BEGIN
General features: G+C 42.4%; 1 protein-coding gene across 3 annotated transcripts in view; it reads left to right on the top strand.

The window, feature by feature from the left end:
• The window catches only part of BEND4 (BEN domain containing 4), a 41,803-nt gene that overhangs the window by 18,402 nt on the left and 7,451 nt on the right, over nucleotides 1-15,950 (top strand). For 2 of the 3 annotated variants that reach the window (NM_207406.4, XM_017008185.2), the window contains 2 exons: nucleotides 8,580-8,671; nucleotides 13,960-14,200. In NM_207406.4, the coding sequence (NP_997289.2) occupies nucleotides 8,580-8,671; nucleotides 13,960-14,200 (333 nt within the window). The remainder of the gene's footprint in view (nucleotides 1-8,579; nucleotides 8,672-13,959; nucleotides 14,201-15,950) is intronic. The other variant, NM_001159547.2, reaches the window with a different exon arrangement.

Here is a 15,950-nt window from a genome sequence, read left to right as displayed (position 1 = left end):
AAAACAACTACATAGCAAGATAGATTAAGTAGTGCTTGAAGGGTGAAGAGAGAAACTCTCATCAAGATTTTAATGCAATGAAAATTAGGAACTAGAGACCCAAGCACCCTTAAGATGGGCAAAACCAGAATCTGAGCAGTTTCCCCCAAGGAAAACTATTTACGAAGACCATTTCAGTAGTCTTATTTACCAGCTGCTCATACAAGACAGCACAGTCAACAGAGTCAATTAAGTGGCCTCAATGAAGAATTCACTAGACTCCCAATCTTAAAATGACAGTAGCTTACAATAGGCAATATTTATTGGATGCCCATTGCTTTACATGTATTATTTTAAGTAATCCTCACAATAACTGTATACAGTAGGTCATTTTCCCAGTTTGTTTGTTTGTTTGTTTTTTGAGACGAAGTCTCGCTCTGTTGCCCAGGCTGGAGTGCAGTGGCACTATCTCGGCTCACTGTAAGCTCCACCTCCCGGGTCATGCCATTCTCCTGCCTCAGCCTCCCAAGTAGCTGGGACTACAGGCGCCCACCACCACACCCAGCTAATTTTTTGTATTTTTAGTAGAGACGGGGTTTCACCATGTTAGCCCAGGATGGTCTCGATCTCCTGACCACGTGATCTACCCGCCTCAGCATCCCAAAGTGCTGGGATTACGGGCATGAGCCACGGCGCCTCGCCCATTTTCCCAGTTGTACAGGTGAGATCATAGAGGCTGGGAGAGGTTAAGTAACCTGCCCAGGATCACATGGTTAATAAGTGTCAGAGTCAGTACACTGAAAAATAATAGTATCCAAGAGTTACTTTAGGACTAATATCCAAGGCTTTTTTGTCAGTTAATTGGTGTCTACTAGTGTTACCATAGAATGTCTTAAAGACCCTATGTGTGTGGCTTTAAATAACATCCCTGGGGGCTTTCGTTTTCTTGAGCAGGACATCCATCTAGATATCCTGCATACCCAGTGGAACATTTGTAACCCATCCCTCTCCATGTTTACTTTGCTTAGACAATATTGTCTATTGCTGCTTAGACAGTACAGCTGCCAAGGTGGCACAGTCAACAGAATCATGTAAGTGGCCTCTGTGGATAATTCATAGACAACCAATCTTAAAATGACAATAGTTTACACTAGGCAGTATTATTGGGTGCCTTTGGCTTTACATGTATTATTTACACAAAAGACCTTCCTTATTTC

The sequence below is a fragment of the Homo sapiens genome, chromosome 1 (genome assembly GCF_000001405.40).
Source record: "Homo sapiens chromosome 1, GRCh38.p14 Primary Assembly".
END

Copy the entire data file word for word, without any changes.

General features: G+C 42.4%; 1 protein-coding gene across 3 annotated transcripts in view; it reads left to right on the top strand.

The window, feature by feature from the left end:
• The window catches only part of BEND4 (BEN domain containing 4), a 41,803-nt gene that overhangs the window by 18,402 nt on the left and 7,451 nt on the right, over nucleotides 1-15,950 (top strand). For 2 of the 3 annotated variants that reach the window (NM_207406.4, XM_017008185.2), the window contains 2 exons: nucleotides 8,580-8,671; nucleotides 13,960-14,200. In NM_207406.4, the coding sequence (NP_997289.2) occupies nucleotides 8,580-8,671; nucleotides 13,960-14,200 (333 nt within the window). The remainder of the gene's footprint in view (nucleotides 1-8,579; nucleotides 8,672-13,959; nucleotides 14,201-15,950) is intronic. The other variant, NM_001159547.2, reaches the window with a different exon arrangement.

Here is a 15,950-nt window from a genome sequence, read left to right as displayed (position 1 = left end):
AAAACAACTACATAGCAAGATAGATTAAGTAGTGCTTGAAGGGTGAAGAGAGAAACTCTCATCAAGATTTTAATGCAATGAAAATTAGGAACTAGAGACCCAAGCACCCTTAAGATGGGCAAAACCAGAATCTGAGCAGTTTCCCCCAAGGAAAACTATTTACGAAGACCATTTCAGTAGTCTTATTTACCAGCTGCTCATACAAGACAGCACAGTCAACAGAGTCAATTAAGTGGCCTCAATGAAGAATTCACTAGACTCCCAATCTTAAAATGACAGTAGCTTACAATAGGCAATATTTATTGGATGCCCATTGCTTTACATGTATTATTTTAAGTAATCCTCACAATAACTGTATACAGTAGGTCATTTTCCCAGTTTGTTTGTTTGTTTGTTTTTTGAGACGAAGTCTCGCTCTGTTGCCCAGGCTGGAGTGCAGTGGCACTATCTCGGCTCACTGTAAGCTCCACCTCCCGGGTCATGCCATTCTCCTGCCTCAGCCTCCCAAGTAGCTGGGACTACAGGCGCCCACCACCACACCCAGCTAATTTTTTGTATTTTTAGTAGAGACGGGGTTTCACCATGTTAGCCCAGGATGGTCTCGATCTCCTGACCACGTGATCTACCCGCCTCAGCATCCCAAAGTGCTGGGATTACGGGCATGAGCCACGGCGCCTCGCCCATTTTCCCAGTTGTACAGGTGAGATCATAGAGGCTGGGAGAGGTTAAGTAACCTGCCCAGGATCACATGGTTAATAAGTGTCAGAGTCAGTACACTGAAAAATAATAGTATCCAAGAGTTACTTTAGGACTAATATCCAAGGCTTTTTTGTCAGTTAATTGGTGTCTACTAGTGTTACCATAGAATGTCTTAAAGACCCTATGTGTGTGGCTTTAAATAACATCCCTGGGGGCTTTCGTTTTCTTGAGCAGGACATCCATCTAGATATCCTGCATACCCAGTGGAACATTTGTAACCCATCCCTCTCCATGTTTACTTTGCTTAGACAATATTGTCTATTGCTGCTTAGACAGTACAGCTGCCAAGGTGGCACAGTCAACAGAATCATGTAAGTGGCCTCTGTGGATAATTCATAGACAACCAATCTTAAAATGACAATAGTTTACACTAGGCAGTATTATTGGGTGCCTTTGGCTTTACATGTATTATTTACACAAAAGACCTTCCTTATTTC

The sequence below is a fragment of the Homo sapiens genome, chromosome 1 (genome assembly GCF_000001405.40).
Source record: "Homo sapiens chromosome 1, GRCh38.p14 Primary Assembly".